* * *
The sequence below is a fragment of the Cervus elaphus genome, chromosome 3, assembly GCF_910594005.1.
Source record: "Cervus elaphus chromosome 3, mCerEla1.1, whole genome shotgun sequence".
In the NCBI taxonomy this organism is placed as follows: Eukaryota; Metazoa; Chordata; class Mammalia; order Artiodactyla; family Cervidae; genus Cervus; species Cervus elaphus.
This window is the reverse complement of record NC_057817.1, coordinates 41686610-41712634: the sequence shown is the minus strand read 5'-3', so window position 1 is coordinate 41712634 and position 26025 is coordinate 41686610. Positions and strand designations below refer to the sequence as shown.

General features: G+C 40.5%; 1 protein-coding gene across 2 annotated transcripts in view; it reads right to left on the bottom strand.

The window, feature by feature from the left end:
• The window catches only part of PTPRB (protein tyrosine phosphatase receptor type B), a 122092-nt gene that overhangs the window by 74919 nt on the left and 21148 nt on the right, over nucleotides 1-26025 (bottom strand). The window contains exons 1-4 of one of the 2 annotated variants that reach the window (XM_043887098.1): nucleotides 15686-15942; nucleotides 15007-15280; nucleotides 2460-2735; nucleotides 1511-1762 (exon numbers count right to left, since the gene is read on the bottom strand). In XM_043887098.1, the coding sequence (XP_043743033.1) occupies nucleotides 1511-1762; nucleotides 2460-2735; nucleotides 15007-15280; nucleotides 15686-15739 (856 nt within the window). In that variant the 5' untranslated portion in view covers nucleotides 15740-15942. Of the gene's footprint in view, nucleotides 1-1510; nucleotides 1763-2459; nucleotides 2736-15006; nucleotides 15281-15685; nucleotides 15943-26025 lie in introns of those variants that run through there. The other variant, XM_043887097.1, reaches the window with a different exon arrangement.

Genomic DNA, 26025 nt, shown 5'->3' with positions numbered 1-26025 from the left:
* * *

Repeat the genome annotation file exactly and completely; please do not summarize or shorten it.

The sequence below is a fragment of the Cervus elaphus genome, chromosome 3, assembly GCF_910594005.1.
Source record: "Cervus elaphus chromosome 3, mCerEla1.1, whole genome shotgun sequence".
In the NCBI taxonomy this organism is placed as follows: Eukaryota; Metazoa; Chordata; class Mammalia; order Artiodactyla; family Cervidae; genus Cervus; species Cervus elaphus.
This window is the reverse complement of record NC_057817.1, coordinates 41686610-41712634: the sequence shown is the minus strand read 5'-3', so window position 1 is coordinate 41712634 and position 26025 is coordinate 41686610. Positions and strand designations below refer to the sequence as shown.

General features: G+C 40.5%; 1 protein-coding gene across 2 annotated transcripts in view; it reads right to left on the bottom strand.

The window, feature by feature from the left end:
• The window catches only part of PTPRB (protein tyrosine phosphatase receptor type B), a 122092-nt gene that overhangs the window by 74919 nt on the left and 21148 nt on the right, over nucleotides 1-26025 (bottom strand). The window contains exons 1-4 of one of the 2 annotated variants that reach the window (XM_043887098.1): nucleotides 15686-15942; nucleotides 15007-15280; nucleotides 2460-2735; nucleotides 1511-1762 (exon numbers count right to left, since the gene is read on the bottom strand). In XM_043887098.1, the coding sequence (XP_043743033.1) occupies nucleotides 1511-1762; nucleotides 2460-2735; nucleotides 15007-15280; nucleotides 15686-15739 (856 nt within the window). In that variant the 5' untranslated portion in view covers nucleotides 15740-15942. Of the gene's footprint in view, nucleotides 1-1510; nucleotides 1763-2459; nucleotides 2736-15006; nucleotides 15281-15685; nucleotides 15943-26025 lie in introns of those variants that run through there. The other variant, XM_043887097.1, reaches the window with a different exon arrangement.

Genomic DNA, 26025 nt, shown 5'->3' with positions numbered 1-26025 from the left: